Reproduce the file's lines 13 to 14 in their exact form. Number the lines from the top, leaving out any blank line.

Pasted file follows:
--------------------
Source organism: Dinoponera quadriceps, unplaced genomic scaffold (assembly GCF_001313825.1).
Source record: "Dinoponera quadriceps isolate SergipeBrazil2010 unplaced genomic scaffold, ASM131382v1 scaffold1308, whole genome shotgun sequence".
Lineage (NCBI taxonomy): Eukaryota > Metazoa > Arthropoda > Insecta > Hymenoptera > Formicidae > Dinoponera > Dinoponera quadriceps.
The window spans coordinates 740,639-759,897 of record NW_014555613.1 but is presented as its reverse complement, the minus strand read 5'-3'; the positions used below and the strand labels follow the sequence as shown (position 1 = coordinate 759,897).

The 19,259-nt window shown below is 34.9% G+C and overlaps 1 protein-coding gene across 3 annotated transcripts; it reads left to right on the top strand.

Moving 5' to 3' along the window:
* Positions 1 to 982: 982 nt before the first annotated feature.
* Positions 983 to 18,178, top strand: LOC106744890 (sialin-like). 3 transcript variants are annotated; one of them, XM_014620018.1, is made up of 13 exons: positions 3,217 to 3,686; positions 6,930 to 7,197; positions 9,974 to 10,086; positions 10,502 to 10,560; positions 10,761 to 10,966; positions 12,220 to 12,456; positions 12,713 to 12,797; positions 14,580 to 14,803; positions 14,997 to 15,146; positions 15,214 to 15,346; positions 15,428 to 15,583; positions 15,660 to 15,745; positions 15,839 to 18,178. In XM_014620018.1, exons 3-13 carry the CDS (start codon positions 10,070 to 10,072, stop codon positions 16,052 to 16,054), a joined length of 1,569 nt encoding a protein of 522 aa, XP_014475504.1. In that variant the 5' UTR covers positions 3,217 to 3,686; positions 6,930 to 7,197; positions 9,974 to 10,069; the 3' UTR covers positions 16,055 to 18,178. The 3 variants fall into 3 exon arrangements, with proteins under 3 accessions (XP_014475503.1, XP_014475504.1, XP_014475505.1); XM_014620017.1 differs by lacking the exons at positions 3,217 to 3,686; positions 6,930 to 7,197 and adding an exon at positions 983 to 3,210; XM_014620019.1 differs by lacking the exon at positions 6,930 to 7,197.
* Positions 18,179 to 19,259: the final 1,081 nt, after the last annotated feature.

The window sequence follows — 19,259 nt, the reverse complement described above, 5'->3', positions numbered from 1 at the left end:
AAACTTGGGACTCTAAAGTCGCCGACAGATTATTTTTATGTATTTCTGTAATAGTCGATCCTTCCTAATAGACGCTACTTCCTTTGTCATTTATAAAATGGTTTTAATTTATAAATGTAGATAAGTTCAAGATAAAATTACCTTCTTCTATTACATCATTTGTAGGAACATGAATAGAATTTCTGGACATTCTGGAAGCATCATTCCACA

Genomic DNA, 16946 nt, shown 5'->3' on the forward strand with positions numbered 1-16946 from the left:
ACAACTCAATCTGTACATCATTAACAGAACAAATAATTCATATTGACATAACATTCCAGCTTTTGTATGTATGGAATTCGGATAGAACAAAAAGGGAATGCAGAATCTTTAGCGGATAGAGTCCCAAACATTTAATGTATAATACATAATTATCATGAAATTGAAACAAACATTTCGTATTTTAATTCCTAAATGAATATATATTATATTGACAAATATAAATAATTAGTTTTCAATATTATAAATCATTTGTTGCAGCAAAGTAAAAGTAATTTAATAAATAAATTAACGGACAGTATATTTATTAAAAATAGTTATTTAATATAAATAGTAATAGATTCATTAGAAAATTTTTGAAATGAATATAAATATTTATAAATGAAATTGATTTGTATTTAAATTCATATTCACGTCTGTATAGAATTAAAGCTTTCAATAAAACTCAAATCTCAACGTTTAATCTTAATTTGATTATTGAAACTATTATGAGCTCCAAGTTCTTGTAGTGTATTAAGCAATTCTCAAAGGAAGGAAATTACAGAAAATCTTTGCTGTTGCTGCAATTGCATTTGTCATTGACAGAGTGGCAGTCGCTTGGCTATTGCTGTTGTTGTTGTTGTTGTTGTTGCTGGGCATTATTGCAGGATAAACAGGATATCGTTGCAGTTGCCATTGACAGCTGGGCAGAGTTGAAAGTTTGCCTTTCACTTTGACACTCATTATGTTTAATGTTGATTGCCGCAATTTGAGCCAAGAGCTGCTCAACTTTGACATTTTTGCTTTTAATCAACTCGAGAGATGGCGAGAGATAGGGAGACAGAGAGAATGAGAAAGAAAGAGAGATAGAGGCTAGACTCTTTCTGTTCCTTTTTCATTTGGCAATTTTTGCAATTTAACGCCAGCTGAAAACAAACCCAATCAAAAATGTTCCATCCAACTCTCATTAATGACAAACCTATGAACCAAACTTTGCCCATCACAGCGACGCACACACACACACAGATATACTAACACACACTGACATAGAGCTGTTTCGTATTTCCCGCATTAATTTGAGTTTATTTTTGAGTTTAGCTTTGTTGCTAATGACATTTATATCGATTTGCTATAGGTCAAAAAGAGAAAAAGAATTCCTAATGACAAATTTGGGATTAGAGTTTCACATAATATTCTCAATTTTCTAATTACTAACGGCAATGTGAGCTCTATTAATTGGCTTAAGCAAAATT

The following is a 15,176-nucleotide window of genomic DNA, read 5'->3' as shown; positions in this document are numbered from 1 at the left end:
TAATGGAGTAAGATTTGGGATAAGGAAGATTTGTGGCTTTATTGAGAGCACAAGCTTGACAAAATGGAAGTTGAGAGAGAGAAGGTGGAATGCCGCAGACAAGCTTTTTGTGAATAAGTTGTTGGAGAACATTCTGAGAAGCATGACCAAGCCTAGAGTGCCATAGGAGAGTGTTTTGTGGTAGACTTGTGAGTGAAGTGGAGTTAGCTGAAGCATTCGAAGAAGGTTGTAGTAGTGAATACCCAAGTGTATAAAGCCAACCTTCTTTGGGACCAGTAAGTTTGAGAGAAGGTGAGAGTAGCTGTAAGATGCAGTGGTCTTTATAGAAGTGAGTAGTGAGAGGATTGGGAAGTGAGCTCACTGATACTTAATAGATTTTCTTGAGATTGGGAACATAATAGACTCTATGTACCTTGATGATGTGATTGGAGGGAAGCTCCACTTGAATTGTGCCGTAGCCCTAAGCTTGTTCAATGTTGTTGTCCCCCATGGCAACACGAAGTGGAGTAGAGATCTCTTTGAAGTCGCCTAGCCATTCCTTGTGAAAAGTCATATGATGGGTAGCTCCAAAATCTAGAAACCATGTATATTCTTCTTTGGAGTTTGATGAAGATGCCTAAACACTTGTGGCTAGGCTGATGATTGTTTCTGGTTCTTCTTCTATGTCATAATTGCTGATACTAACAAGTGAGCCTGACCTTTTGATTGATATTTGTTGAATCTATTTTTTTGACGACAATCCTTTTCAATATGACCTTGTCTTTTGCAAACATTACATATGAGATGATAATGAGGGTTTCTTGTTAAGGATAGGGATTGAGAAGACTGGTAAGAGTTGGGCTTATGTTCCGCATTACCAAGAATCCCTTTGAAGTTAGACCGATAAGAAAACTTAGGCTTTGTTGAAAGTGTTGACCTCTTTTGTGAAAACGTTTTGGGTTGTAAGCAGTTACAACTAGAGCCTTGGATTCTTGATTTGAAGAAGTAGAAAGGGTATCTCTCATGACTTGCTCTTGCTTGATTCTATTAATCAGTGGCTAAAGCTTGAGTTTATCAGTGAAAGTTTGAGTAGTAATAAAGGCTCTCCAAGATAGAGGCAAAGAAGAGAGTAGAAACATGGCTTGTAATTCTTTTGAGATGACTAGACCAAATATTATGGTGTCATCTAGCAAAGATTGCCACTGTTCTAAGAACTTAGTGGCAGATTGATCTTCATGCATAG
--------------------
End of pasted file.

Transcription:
ACAACTCAATCTGTACATCATTAACAGAACAAATAATTCATATTGACATAACATTCCAGCTTTTGTATGTATGGAATTCGGATAGAACAAAAAGGGAATGCAGAATCTTTAGCGGATAGAGTCCCAAACATTTAATGTATAATACATAATTATCATGAAATTGAAACAAACATTTCGTATTTTAATTCCTAAATGAATATATATTATATTGACAAATATAAATAATTAGTTTTCAATATTATAAATCATTTGTTGCAGCAAAGTAAAAGTAATTTAATAAATAAATTAACGGACAGTATATTTATTAAAAATAGTTATTTAATATAAATAGTAATAGATTCATTAGAAAATTTTTGAAATGAATATAAATATTTATAAATGAAATTGATTTGTATTTAAATTCATATTCACGTCTGTATAGAATTAAAGCTTTCAATAAAACTCAAATCTCAACGTTTAATCTTAATTTGATTATTGAAACTATTATGAGCTCCAAGTTCTTGTAGTGTATTAAGCAATTCTCAAAGGAAGGAAATTACAGAAAATCTTTGCTGTTGCTGCAATTGCATTTGTCATTGACAGAGTGGCAGTCGCTTGGCTATTGCTGTTGTTGTTGTTGTTGTTGTTGCTGGGCATTATTGCAGGATAAACAGGATATCGTTGCAGTTGCCATTGACAGCTGGGCAGAGTTGAAAGTTTGCCTTTCACTTTGACACTCATTATGTTTAATGTTGATTGCCGCAATTTGAGCCAAGAGCTGCTCAACTTTGACATTTTTGCTTTTAATCAACTCGAGAGATGGCGAGAGATAGGGAGACAGAGAGAATGAGAAAGAAAGAGAGATAGAGGCTAGACTCTTTCTGTTCCTTTTTCATTTGGCAATTTTTGCAATTTAACGCCAGCTGAAAACAAACCCAATCAAAAATGTTCCATCCAACTCTCATTAATGACAAACCTATGAACCAAACTTTGCCCATCACAGCGACGCACACACACACACAGATATACTAACACACACTGACATAGAGCTGTTTCGTATTTCCCGCATTAATTTGAGTTTATTTTTGAGTTTAGCTTTGTTGCTAATGACATTTATATCGATTTGCTATAGGTCAAAAAGAGAAAAAGAATTCCTAATGACAAATTTGGGATTAGAGTTTCACATAATATTCTCAATTTTCTAATTACTAACGGCAATGTGAGCTCTATTAATTGGCTTAAGCAAAATT

The following is a 15,176-nucleotide window of genomic DNA, read 5'->3' as shown; positions in this document are numbered from 1 at the left end: